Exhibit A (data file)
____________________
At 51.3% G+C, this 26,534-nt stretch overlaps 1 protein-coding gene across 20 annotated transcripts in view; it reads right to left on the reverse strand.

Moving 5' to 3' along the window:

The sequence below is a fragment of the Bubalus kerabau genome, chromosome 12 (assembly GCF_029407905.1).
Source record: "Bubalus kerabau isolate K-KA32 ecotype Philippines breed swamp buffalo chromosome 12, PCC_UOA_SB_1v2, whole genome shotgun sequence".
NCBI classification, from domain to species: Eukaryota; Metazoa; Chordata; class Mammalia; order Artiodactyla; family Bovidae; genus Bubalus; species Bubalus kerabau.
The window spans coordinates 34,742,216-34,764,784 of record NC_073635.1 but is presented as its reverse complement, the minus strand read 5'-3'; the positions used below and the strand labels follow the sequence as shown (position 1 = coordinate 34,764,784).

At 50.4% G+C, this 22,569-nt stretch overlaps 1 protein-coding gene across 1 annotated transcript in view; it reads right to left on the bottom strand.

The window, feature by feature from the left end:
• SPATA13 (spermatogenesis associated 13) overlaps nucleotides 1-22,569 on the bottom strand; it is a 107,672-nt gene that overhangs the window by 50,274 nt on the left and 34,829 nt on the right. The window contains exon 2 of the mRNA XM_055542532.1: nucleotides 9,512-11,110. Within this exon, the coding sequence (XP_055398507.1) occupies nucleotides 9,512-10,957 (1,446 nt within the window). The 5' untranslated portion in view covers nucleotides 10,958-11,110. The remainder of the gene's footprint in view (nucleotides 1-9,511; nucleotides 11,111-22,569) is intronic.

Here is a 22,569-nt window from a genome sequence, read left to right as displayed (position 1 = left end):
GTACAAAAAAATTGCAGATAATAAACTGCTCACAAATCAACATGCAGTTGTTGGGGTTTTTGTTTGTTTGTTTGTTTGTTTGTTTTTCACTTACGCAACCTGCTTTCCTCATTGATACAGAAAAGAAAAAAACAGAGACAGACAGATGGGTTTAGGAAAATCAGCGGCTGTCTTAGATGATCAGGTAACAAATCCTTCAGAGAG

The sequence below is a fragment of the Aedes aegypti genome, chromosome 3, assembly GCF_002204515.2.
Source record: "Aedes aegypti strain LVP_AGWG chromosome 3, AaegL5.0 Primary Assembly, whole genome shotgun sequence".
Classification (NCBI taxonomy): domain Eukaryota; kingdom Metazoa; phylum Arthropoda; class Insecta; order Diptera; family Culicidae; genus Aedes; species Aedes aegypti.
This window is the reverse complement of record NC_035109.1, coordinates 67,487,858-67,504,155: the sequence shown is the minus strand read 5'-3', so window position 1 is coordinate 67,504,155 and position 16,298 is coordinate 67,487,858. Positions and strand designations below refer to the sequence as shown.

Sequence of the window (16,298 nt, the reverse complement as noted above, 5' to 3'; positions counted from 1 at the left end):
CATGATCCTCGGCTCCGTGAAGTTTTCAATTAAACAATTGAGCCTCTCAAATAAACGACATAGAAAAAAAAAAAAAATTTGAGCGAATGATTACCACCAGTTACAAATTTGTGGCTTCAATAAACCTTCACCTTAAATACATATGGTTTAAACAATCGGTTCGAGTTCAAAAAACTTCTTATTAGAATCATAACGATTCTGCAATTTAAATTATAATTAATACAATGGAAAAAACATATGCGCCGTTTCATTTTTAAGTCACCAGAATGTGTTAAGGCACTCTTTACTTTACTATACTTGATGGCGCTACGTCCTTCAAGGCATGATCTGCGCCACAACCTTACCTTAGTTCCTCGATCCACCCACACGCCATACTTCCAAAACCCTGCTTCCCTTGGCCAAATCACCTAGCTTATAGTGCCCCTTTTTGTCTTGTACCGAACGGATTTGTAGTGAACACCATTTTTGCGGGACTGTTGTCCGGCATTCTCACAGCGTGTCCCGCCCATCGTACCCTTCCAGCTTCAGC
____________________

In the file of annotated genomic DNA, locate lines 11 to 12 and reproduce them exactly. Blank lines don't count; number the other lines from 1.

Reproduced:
GTACAAAAAAATTGCAGATAATAAACTGCTCACAAATCAACATGCAGTTGTTGGGGTTTTTGTTTGTTTGTTTGTTTGTTTGTTTTTCACTTACGCAACCTGCTTTCCTCATTGATACAGAAAAGAAAAAAACAGAGACAGACAGATGGGTTTAGGAAAATCAGCGGCTGTCTTAGATGATCAGGTAACAAATCCTTCAGAGAG

The sequence below is a fragment of the Aedes aegypti genome, chromosome 3, assembly GCF_002204515.2.